Jerry Brown to Feds: ‘We Can Handle Our Own Prisons’

In early summer, California Governor Jerry Brown and state corrections chief Jeffrey Beard were in great danger of being held in contempt by three federal judges for willful defiance of a court order requiring the administration to meet a Dec. 31 deadline for reducing the prison population in California.  Brown had previously asked the federal government to back off on federal mandated prison requirements, “We can handle our own prisons,” he said.

Can he constitutionally say no to the federal government?

Yes, and he should.

Besides the obvious, that Californians do not want their convicts returned to society too easily, voiding the acts of juries and judges after they spent thousands of hours deciding what is just with respect to their crimes and their danger to society, federal enforcement of such is unconstitutional.  The Constitution gives the federal government only 17 grants of power, listed in Article I, Section 8, and managing federal prisons is not one of them. Nor has that power been added to the Constitution by way of amendment.  In fact, the Constitution names only four crimes that Congress has the power to penalize: counterfeiting (Article I, Section 8, Clause 6), piracy on the high seas, offenses against the law of nations (Art. I, Sec. 8, Cla. 10), and treason (Art. III, Sec. 3, Cla. 2).  Outside these four crime areas there can be no federal law or crime without a new amendment.  All other areas are entirely under state jurisdiction as per Amendment 10.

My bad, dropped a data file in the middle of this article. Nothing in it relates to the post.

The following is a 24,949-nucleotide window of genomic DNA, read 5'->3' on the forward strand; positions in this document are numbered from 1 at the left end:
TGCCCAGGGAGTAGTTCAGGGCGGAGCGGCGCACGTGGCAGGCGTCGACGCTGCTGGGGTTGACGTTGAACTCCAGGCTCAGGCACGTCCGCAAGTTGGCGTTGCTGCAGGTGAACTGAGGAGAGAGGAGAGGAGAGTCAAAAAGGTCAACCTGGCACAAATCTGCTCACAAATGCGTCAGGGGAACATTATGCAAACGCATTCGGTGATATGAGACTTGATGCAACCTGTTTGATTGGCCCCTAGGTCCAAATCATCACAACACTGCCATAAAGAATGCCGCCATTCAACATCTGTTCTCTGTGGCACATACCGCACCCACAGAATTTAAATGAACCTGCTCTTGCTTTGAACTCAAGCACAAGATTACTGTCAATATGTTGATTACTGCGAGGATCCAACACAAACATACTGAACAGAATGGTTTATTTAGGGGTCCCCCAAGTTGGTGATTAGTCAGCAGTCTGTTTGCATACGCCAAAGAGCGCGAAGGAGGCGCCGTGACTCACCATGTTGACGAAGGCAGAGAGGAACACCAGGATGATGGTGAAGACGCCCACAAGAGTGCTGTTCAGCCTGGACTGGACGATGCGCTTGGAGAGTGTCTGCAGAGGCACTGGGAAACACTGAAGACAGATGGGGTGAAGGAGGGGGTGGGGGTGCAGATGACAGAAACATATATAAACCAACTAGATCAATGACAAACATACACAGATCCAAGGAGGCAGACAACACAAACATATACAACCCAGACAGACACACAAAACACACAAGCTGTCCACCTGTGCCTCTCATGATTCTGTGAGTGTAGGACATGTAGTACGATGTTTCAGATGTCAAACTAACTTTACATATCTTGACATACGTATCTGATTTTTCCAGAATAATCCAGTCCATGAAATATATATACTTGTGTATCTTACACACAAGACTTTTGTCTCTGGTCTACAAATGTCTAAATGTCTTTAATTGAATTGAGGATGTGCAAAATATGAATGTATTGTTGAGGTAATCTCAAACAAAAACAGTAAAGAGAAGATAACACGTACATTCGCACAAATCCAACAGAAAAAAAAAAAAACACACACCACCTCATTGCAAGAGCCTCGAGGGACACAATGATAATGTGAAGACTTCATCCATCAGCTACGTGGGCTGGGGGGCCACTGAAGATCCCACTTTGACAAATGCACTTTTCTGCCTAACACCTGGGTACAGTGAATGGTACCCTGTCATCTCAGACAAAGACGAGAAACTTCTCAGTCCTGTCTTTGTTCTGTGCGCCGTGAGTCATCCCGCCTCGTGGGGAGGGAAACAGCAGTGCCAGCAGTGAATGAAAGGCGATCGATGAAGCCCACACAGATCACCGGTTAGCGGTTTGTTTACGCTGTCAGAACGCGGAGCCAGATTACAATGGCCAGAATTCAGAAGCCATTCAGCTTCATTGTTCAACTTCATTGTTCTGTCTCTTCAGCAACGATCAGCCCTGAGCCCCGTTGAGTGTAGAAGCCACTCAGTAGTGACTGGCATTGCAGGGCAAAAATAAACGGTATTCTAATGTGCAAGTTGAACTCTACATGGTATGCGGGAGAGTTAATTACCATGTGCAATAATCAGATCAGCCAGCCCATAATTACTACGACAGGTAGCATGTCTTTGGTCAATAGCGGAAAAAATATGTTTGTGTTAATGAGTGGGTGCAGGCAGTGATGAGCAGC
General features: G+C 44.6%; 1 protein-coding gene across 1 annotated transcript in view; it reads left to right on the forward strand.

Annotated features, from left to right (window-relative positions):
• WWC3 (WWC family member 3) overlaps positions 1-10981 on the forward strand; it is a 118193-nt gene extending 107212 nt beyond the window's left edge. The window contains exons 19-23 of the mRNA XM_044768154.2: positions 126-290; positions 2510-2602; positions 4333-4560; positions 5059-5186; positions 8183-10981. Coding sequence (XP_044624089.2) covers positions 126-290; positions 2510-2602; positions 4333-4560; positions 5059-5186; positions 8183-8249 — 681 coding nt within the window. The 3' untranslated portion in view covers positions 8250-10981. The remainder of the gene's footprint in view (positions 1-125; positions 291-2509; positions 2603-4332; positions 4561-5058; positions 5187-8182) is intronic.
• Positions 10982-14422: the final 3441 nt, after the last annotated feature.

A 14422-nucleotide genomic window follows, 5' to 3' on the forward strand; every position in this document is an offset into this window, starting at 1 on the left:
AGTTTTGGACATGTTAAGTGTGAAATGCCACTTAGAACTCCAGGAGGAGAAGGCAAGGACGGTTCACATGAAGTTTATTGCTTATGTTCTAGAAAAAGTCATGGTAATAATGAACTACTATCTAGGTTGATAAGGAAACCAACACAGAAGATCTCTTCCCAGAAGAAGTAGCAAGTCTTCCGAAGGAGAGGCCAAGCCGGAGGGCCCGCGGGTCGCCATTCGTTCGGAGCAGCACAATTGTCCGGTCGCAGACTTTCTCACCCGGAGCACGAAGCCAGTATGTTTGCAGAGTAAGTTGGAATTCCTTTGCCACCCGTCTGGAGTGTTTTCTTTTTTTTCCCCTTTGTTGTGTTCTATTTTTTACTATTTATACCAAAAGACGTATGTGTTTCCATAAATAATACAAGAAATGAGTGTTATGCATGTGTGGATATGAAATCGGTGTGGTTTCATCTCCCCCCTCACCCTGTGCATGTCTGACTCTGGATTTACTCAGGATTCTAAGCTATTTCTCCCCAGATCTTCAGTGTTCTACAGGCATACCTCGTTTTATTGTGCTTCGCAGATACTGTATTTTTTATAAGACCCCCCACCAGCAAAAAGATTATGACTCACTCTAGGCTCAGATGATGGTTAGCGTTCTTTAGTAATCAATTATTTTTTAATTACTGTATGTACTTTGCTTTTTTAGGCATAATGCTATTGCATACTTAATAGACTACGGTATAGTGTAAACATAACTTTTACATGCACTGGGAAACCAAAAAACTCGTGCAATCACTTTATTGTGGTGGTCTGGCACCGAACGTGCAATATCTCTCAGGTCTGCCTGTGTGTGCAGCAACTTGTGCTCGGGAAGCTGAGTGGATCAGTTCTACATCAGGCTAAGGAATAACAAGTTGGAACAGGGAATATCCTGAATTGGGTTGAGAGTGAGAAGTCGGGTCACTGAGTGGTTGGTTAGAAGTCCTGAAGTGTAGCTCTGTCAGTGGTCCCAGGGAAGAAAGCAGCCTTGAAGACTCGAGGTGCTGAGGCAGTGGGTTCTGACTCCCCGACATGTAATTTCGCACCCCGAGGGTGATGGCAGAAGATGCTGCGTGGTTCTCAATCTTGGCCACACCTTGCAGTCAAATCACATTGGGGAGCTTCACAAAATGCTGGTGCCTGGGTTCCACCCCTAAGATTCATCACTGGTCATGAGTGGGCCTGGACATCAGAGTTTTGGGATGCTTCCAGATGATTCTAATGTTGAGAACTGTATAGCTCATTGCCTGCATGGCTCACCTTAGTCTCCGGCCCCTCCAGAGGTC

If the governor wished to follow the Constitution as designed, he could designate one or more facilities as being federal, move all prisoners that had committed crimes in the above four areas to that facility and be fully compliant with federal law.  With respect to the other prisoners, he might notify the federal government again that “We can handle our own prisons” and that the federal government has exceeded its Constitution jurisdiction.  This is a state function per the Tenth Amendment.  He should publicize his constitutional arguments with his sister states and, if possible, enlist similar action on their parts.  Some of us would love to assist a Democratic governor in leading the charge back to the Constitution.

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Nullification of the Fugitive Slave Act: The Moderate Middle Road

Did you know there was a strong and vocal secession movement in the north prior to the Civil War?

Most people don’t. That bit of history pretty much disappeared down the Orwellian memory hole long ago.

In fact, radical abolitionists did advance the idea of secession. They argued that non-slave states simply could not remain associated with those allowing such a vile and immoral institution.

Slavery was so contentious, Congress passed a Gag Rule in 1836. All petitions relating to slavery were tabled without referring them to a committee, printing them or even discussing them. Essentially, Congress swept the issue under the rug.

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